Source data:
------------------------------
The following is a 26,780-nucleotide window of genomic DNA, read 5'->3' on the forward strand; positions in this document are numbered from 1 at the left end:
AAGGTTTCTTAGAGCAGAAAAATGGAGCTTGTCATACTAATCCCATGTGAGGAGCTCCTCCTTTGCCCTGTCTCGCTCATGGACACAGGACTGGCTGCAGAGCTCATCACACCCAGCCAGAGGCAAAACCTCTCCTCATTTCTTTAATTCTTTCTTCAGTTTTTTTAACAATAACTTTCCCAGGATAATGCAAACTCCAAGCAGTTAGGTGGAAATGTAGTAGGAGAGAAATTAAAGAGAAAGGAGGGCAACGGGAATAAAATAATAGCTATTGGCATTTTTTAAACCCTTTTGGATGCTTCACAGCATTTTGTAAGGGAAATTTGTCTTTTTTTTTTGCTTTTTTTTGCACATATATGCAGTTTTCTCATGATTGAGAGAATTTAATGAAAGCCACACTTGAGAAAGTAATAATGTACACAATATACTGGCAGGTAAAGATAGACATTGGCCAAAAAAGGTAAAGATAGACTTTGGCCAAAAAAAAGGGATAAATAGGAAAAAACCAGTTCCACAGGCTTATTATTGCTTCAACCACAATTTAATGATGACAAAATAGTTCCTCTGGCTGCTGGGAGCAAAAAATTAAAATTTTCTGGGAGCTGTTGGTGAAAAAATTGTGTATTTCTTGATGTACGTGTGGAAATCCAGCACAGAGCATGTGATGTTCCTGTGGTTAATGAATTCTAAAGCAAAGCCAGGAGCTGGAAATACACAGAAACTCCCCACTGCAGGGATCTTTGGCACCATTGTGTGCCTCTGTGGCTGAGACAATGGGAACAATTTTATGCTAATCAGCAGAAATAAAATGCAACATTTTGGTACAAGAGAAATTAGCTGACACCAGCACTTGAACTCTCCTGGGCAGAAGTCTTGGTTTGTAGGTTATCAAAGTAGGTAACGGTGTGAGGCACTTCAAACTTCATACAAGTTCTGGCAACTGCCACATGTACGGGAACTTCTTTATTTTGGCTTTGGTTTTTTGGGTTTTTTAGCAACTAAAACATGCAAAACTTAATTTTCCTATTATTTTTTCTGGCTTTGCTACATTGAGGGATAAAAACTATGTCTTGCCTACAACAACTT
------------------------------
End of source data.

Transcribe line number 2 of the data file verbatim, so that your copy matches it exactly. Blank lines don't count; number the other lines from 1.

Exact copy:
AAGGTTTCTTAGAGCAGAAAAATGGAGCTTGTCATACTAATCCCATGTGAGGAGCTCCTCCTTTGCCCTGTCTCGCTCATGGACACAGGACTGGCTGCAGAGCTCATCACACCCAGCCAGAGGCAAAACCTCTCCTCATTTCTTTAATTCTTTCTTCAGTTTTTTTAACAATAACTTTCCCAGGATAATGCAAACTCCAAGCAGTTAGGTGGAAATGTAGTAGGAGAGAAATTAAAGAGAAAGGAGGGCAACGGGAATAAAATAATAGCTATTGGCATTTTTTAAACCCTTTTGGATGCTTCACAGCATTTTGTAAGGGAAATTTGTCTTTTTTTTTTGCTTTTTTTTGCACATATATGCAGTTTTCTCATGATTGAGAGAATTTAATGAAAGCCACACTTGAGAAAGTAATAATGTACACAATATACTGGCAGGTAAAGATAGACATTGGCCAAAAAAGGTAAAGATAGACTTTGGCCAAAAAAAAGGGATAAATAGGAAAAAACCAGTTCCACAGGCTTATTATTGCTTCAACCACAATTTAATGATGACAAAATAGTTCCTCTGGCTGCTGGGAGCAAAAAATTAAAATTTTCTGGGAGCTGTTGGTGAAAAAATTGTGTATTTCTTGATGTACGTGTGGAAATCCAGCACAGAGCATGTGATGTTCCTGTGGTTAATGAATTCTAAAGCAAAGCCAGGAGCTGGAAATACACAGAAACTCCCCACTGCAGGGATCTTTGGCACCATTGTGTGCCTCTGTGGCTGAGACAATGGGAACAATTTTATGCTAATCAGCAGAAATAAAATGCAACATTTTGGTACAAGAGAAATTAGCTGACACCAGCACTTGAACTCTCCTGGGCAGAAGTCTTGGTTTGTAGGTTATCAAAGTAGGTAACGGTGTGAGGCACTTCAAACTTCATACAAGTTCTGGCAACTGCCACATGTACGGGAACTTCTTTATTTTGGCTTTGGTTTTTTGGGTTTTTTAGCAACTAAAACATGCAAAACTTAATTTTCCTATTATTTTTTCTGGCTTTGCTACATTGAGGGATAAAAACTATGTCTTGCCTACAACAACTT